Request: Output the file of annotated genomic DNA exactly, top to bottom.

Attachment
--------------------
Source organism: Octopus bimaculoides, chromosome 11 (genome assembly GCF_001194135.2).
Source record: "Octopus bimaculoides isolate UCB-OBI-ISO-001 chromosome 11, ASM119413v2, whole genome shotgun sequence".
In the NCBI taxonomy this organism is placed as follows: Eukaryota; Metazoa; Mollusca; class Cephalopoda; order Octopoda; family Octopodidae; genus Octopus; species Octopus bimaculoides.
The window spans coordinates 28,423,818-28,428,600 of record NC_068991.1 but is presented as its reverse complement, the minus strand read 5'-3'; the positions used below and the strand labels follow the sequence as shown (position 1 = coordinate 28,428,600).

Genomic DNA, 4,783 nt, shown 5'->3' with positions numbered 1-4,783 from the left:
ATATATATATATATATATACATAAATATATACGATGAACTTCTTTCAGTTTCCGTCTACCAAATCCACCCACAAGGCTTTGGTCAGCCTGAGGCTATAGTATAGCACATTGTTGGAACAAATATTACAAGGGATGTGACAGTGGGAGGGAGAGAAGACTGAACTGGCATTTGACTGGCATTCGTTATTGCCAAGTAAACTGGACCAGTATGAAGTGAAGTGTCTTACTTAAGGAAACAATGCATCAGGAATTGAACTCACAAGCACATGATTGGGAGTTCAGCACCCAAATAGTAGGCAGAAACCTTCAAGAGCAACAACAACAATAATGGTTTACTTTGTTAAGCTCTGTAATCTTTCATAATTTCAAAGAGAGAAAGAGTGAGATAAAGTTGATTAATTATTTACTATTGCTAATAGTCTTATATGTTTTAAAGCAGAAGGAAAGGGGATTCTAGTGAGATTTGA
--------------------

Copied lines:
Source organism: Octopus bimaculoides, chromosome 11 (genome assembly GCF_001194135.2).
Source record: "Octopus bimaculoides isolate UCB-OBI-ISO-001 chromosome 11, ASM119413v2, whole genome shotgun sequence".
In the NCBI taxonomy this organism is placed as follows: Eukaryota; Metazoa; Mollusca; class Cephalopoda; order Octopoda; family Octopodidae; genus Octopus; species Octopus bimaculoides.
The window spans coordinates 28,423,818-28,428,600 of record NC_068991.1 but is presented as its reverse complement, the minus strand read 5'-3'; the positions used below and the strand labels follow the sequence as shown (position 1 = coordinate 28,428,600).

Genomic DNA, 4,783 nt, shown 5'->3' with positions numbered 1-4,783 from the left:
ATATATATATATATATATACATAAATATATACGATGAACTTCTTTCAGTTTCCGTCTACCAAATCCACCCACAAGGCTTTGGTCAGCCTGAGGCTATAGTATAGCACATTGTTGGAACAAATATTACAAGGGATGTGACAGTGGGAGGGAGAGAAGACTGAACTGGCATTTGACTGGCATTCGTTATTGCCAAGTAAACTGGACCAGTATGAAGTGAAGTGTCTTACTTAAGGAAACAATGCATCAGGAATTGAACTCACAAGCACATGATTGGGAGTTCAGCACCCAAATAGTAGGCAGAAACCTTCAAGAGCAACAACAACAATAATGGTTTACTTTGTTAAGCTCTGTAATCTTTCATAATTTCAAAGAGAGAAAGAGTGAGATAAAGTTGATTAATTATTTACTATTGCTAATAGTCTTATATGTTTTAAAGCAGAAGGAAAGGGGATTCTAGTGAGATTTGA